The remainder of the gantry that launched Explorer I still exists, though it ispresently fenced off from the public at Cape Canaveral's Complex 26, Pad B. AtPad A, where Juno 1 lifted off on January 31, 1958, stands a Thor-Able rocket.

"The gantry has been completely pulled down. It just got to the pointwhere it was too unsafe to be standing erect anymore," said Banke."Pieces are lying on the ground."

The Foundation is considering its options with regards to restoring the gantry,but it is a matter of funding while balancing the needs of the other missilesand facilities under their care. There are no plans however, to use it to makemore souvenir cards. When the mesh runs out, so will the cards.

"It is a limited supply," said Banke. "There are only a few ofthese little screens of material left.

"I imagine we will have enough to last a few more years."

Even whenthe museum runs out souvenirs to distribute, their legacy will continue on atruly global scale.

"Ifyou wanted me to hazard a guess of how much money has been collected or howmany of these pieces are out there, I couldn't even begin to tell you. It hasto be in the thousands," estimates Banke.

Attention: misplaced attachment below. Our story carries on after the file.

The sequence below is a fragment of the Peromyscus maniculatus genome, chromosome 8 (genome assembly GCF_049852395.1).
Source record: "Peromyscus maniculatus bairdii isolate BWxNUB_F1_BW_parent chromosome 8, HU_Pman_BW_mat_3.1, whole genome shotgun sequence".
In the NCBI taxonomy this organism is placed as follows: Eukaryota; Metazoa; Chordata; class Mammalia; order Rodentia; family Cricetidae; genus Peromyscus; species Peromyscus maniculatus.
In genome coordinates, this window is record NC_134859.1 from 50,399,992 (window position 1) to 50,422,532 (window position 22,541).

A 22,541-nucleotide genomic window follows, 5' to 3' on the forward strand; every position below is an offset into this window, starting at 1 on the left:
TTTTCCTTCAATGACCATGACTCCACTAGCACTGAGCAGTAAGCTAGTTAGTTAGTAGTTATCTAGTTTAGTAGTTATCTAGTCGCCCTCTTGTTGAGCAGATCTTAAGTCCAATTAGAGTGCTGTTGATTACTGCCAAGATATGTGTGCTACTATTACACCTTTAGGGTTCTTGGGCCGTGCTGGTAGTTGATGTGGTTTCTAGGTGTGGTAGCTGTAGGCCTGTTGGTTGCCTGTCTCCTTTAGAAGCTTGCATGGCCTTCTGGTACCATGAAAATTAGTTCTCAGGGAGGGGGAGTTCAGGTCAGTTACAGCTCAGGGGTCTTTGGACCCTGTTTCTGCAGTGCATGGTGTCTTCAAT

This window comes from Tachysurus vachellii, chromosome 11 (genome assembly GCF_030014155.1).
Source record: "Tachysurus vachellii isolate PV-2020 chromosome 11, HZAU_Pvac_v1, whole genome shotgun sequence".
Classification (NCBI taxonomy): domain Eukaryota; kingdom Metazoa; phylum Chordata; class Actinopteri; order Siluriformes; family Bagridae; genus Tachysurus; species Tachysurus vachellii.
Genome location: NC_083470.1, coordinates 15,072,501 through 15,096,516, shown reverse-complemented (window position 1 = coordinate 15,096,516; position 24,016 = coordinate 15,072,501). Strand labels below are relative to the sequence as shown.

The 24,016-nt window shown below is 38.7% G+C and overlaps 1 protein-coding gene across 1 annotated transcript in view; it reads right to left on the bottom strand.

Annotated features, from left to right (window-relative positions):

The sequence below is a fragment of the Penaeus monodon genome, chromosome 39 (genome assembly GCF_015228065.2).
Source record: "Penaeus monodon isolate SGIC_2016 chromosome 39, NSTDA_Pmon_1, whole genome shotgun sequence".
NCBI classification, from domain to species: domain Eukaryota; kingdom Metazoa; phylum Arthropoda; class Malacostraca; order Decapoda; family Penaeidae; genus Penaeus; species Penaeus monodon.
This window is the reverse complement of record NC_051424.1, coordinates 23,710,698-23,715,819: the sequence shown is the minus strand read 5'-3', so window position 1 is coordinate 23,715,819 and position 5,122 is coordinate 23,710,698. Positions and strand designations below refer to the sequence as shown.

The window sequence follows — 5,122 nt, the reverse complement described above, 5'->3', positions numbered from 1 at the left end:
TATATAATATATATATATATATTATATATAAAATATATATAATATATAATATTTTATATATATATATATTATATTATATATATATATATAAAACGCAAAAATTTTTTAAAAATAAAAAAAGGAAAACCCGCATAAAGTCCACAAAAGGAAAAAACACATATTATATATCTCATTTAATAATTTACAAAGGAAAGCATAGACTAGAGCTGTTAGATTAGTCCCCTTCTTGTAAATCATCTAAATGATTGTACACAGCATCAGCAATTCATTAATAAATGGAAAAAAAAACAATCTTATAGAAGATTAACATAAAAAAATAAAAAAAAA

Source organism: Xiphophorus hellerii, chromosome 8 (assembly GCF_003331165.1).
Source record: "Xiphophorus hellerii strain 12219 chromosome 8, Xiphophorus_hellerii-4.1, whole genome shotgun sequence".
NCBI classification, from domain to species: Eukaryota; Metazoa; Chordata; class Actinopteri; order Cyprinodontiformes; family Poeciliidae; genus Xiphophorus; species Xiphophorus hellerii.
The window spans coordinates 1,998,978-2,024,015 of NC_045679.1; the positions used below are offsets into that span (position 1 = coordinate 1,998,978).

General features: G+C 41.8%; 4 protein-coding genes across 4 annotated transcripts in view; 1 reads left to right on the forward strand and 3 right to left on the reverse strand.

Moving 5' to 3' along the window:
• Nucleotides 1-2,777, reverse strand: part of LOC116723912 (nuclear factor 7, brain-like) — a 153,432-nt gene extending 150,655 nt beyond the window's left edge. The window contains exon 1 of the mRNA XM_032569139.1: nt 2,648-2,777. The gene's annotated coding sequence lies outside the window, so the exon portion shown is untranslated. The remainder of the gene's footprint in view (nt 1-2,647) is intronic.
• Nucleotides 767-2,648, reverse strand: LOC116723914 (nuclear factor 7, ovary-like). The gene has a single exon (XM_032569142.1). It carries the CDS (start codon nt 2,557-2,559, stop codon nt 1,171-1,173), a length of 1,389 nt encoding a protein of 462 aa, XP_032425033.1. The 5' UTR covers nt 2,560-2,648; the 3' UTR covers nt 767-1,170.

An informalpoll conducted by collectSPACE.com of its readers quickly located morethan 100 of the fragments in private collections worldwide. Card owners cameforward from across the United States and spread to a number of Europeancountries and even "down under" to Australia.

"The spaceprogram from day one has helped shrink the world in ways we never thoughtpossible," Banke said.

Want your own piece of Explorer I's gantry? Continuereading to learn how to get one and view a gallery of the souvenircards found around the world.

  • IMAGES: America's First Satellite - Explorer 1
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Robert Z. Pearlman
collectSPACE.com Editor, Space.com Contributor

Robert Pearlman is a space historian, journalist and the founder and editor of collectSPACE.com, an online publication and community devoted to space history with a particular focus on how and where space exploration intersects with pop culture. Pearlman is also a contributing writer for Space.com and co-author of "Space Stations: The Art, Science, and Reality of Working in Space” published by Smithsonian Books in 2018. He previously developed online content for the National Space Society and Apollo 11 moonwalker Buzz Aldrin, helped establish the space tourism company Space Adventures and currently serves on the History Committee of the American Astronautical Society, the advisory committee for The Mars Generation and leadership board of For All Moonkind. In 2009, he was inducted into the U.S. Space Camp Hall of Fame in Huntsville, Alabama. In 2021, he was honored by the American Astronautical Society with the Ordway Award for Sustained Excellence in Spaceflight History.